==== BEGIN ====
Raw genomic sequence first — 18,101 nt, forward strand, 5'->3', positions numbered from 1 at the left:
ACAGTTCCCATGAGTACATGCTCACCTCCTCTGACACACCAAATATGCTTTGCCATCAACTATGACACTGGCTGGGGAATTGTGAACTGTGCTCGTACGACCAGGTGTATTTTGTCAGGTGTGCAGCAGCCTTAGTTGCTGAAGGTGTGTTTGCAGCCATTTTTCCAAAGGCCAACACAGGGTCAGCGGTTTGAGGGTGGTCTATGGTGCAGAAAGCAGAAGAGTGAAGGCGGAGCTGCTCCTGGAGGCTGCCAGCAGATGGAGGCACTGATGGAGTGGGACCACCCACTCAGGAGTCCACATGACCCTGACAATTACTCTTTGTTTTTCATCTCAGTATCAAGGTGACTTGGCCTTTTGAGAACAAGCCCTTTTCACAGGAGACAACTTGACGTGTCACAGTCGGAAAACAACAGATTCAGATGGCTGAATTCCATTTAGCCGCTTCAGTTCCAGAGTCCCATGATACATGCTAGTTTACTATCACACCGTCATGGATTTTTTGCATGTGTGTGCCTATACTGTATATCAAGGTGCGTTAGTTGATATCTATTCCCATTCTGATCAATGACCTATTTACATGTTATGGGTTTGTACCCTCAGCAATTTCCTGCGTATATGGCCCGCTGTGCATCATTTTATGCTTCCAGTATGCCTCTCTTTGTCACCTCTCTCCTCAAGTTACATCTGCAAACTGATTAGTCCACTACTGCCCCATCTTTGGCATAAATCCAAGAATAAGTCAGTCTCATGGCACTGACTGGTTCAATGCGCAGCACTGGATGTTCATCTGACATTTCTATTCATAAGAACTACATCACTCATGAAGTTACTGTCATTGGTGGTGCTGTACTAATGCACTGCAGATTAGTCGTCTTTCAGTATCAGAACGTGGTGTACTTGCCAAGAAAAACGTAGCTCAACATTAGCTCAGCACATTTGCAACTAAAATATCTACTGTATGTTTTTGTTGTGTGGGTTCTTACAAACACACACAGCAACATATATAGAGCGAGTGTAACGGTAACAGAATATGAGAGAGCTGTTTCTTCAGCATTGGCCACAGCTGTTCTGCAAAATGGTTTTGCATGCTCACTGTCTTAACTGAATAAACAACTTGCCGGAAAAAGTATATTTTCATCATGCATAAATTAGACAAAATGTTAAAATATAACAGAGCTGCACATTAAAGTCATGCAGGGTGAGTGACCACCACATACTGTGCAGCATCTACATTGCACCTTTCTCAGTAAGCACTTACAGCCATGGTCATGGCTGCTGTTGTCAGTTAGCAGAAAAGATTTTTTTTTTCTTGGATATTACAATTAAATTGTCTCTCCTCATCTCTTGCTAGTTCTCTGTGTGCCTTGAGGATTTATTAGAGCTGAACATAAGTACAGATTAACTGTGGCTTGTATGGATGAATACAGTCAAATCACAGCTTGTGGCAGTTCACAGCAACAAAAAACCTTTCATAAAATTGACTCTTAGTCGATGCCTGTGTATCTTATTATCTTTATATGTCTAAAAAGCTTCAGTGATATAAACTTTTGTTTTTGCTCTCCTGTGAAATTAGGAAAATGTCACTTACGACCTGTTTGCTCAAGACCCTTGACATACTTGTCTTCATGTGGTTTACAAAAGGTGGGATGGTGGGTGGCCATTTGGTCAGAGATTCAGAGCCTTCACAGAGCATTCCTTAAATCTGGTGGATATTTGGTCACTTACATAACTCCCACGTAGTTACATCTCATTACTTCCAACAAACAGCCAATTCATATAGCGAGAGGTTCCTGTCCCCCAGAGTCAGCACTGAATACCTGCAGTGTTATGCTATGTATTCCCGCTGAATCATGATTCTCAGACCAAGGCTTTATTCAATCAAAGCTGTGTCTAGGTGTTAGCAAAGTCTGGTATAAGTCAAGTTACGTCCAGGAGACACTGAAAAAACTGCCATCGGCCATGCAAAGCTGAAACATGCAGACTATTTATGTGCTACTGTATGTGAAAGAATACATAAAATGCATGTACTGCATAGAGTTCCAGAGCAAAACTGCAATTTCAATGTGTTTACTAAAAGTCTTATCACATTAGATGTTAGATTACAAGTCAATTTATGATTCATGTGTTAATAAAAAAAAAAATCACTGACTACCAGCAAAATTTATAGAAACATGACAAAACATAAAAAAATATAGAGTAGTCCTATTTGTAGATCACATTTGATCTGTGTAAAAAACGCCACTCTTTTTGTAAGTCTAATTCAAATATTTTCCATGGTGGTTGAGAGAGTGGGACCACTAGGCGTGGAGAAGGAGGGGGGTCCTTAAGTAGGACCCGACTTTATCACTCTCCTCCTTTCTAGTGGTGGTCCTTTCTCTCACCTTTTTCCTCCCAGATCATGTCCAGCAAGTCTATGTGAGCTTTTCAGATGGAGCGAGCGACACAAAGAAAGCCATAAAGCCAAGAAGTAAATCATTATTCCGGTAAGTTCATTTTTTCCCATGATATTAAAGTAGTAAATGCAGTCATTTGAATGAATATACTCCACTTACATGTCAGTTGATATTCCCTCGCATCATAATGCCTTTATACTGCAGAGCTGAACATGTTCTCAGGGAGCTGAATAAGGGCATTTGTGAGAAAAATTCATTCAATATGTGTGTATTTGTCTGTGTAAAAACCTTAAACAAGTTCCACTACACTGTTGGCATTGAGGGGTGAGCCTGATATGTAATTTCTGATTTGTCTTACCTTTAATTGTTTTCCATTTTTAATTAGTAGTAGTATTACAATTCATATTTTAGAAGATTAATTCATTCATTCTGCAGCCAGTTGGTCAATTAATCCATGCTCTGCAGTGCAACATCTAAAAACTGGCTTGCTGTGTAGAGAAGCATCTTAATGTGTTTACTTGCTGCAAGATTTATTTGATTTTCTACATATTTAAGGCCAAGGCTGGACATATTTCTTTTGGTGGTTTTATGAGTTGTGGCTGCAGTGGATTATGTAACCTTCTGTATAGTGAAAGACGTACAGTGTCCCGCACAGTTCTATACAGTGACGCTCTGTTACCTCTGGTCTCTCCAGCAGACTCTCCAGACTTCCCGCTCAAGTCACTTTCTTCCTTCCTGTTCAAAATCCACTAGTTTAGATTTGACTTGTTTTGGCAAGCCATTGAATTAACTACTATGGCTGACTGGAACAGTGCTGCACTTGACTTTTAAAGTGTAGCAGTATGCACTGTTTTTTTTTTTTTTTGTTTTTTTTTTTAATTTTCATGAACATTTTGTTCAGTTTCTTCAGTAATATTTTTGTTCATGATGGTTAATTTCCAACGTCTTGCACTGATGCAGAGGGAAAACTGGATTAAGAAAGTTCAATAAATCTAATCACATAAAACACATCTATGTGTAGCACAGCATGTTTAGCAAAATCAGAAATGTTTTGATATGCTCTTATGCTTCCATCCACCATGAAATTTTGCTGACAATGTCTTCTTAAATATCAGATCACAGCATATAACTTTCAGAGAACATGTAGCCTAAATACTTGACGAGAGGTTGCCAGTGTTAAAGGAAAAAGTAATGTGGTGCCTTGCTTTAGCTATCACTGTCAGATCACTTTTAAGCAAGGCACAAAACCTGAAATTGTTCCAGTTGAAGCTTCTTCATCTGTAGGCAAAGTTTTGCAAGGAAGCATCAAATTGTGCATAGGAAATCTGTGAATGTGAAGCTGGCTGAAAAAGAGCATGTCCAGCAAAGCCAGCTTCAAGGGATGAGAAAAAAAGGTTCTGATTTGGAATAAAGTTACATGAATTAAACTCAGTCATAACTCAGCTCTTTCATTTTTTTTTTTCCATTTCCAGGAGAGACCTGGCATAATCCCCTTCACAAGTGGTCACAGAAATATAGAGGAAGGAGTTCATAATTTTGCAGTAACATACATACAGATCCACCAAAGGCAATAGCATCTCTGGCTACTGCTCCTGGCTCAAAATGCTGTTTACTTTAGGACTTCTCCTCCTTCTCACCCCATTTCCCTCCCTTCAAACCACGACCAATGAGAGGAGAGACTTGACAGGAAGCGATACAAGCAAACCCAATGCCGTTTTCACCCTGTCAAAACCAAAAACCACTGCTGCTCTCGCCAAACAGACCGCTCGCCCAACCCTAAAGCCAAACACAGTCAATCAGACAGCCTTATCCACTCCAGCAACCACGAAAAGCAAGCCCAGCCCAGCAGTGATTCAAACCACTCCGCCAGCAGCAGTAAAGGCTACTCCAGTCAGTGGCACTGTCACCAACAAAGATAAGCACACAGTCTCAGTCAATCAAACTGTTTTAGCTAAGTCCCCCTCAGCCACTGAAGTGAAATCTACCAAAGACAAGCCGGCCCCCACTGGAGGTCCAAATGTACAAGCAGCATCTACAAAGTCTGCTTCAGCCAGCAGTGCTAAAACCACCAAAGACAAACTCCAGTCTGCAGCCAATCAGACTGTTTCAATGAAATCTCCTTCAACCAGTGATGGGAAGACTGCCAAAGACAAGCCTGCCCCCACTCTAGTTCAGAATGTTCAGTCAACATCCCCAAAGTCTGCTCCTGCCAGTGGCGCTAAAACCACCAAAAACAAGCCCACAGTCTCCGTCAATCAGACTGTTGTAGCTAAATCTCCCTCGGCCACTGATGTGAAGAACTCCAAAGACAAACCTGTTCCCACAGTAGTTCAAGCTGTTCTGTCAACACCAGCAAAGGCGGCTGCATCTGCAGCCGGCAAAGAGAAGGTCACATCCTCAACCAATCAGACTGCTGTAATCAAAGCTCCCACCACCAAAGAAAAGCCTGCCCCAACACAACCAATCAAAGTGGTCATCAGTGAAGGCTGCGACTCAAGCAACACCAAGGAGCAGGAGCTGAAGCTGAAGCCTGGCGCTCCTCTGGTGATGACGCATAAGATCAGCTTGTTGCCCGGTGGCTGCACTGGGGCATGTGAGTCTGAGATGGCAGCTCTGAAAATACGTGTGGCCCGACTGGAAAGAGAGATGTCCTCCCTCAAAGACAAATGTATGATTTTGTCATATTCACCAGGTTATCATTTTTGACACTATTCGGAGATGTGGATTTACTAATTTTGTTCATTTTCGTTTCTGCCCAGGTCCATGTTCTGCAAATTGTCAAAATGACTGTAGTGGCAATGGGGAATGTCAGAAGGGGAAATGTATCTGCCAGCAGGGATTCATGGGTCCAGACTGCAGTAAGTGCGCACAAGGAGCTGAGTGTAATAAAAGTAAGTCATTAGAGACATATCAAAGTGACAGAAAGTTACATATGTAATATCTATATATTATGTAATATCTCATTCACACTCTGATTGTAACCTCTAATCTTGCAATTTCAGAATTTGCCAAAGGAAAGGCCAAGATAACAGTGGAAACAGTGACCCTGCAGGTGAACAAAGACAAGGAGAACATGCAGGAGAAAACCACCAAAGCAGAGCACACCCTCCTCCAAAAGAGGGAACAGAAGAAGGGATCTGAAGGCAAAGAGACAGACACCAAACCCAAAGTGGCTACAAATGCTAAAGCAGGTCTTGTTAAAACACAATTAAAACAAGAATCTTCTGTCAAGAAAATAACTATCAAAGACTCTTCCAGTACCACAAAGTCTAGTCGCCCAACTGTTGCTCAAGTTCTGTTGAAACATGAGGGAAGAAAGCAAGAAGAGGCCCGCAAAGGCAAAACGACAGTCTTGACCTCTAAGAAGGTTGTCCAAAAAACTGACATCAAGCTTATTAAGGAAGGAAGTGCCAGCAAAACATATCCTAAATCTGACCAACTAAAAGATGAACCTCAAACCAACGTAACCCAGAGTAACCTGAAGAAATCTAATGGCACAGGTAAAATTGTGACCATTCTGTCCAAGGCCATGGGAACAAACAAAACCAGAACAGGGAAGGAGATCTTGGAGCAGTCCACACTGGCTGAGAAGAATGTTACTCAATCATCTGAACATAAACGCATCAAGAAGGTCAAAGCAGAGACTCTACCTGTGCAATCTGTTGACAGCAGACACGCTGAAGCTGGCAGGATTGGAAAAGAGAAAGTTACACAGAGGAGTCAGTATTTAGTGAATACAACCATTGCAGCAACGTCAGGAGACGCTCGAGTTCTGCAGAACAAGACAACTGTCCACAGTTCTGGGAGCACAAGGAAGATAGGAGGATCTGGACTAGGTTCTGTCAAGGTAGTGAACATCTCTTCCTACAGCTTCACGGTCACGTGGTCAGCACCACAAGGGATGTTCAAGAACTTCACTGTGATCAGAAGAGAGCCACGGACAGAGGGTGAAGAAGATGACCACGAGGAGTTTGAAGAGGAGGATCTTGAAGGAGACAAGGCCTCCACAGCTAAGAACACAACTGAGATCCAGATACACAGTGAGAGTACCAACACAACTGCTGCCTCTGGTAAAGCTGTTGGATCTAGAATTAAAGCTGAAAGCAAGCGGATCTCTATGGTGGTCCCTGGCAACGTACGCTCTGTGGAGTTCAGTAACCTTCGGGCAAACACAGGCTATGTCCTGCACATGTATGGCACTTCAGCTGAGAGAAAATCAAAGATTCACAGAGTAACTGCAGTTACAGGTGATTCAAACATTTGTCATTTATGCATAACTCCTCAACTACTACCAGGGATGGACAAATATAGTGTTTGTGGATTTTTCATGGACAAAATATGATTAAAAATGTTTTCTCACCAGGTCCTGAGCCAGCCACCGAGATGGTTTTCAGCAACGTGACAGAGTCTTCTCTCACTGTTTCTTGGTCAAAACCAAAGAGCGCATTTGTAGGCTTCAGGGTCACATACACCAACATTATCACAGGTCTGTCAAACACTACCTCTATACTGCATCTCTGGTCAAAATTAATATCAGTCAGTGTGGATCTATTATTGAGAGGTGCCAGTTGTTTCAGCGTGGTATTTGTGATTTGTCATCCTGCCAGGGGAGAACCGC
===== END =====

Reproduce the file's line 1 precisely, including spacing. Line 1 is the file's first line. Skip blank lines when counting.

Raw genomic sequence first — 18,101 nt, forward strand, 5'->3', positions numbered from 1 at the left: